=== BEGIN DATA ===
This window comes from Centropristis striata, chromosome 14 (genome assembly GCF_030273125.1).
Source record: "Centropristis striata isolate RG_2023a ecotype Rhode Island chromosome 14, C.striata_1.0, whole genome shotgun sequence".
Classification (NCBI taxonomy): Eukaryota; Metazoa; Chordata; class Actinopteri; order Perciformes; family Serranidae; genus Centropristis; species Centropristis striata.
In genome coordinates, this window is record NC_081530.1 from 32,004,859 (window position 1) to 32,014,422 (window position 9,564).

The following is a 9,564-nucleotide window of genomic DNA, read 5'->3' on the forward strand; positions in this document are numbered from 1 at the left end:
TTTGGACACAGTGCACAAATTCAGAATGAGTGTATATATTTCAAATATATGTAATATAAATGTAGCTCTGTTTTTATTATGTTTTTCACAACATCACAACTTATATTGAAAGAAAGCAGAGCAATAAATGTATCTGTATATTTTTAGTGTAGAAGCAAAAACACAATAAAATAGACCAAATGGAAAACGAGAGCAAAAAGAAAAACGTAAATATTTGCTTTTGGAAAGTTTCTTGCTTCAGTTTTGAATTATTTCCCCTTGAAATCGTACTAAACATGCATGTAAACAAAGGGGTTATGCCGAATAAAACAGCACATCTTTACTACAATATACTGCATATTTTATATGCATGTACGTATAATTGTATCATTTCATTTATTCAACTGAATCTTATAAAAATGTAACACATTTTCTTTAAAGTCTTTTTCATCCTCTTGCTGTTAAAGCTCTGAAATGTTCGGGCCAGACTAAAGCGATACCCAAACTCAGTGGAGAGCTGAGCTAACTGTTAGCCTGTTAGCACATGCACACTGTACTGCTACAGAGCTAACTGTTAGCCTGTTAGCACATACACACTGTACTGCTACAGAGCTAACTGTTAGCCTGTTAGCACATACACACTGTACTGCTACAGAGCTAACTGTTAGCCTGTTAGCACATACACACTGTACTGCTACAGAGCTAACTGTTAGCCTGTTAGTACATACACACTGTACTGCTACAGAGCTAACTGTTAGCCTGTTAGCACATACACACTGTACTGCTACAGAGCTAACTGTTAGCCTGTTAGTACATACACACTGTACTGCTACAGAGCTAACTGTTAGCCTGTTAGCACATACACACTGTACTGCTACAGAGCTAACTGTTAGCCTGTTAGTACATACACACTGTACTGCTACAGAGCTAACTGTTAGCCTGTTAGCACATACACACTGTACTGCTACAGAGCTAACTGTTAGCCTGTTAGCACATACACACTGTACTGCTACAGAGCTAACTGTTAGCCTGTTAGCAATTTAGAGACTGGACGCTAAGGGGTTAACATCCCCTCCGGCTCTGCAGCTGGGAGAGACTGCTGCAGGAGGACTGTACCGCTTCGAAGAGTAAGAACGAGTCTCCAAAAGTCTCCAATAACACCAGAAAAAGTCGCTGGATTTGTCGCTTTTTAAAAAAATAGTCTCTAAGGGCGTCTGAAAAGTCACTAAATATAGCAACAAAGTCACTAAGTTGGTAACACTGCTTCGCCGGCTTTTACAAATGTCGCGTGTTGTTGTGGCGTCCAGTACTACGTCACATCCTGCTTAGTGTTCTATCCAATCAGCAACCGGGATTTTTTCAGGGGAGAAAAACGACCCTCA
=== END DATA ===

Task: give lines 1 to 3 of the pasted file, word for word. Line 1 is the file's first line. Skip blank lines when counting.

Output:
This window comes from Centropristis striata, chromosome 14 (genome assembly GCF_030273125.1).
Source record: "Centropristis striata isolate RG_2023a ecotype Rhode Island chromosome 14, C.striata_1.0, whole genome shotgun sequence".
Classification (NCBI taxonomy): Eukaryota; Metazoa; Chordata; class Actinopteri; order Perciformes; family Serranidae; genus Centropristis; species Centropristis striata.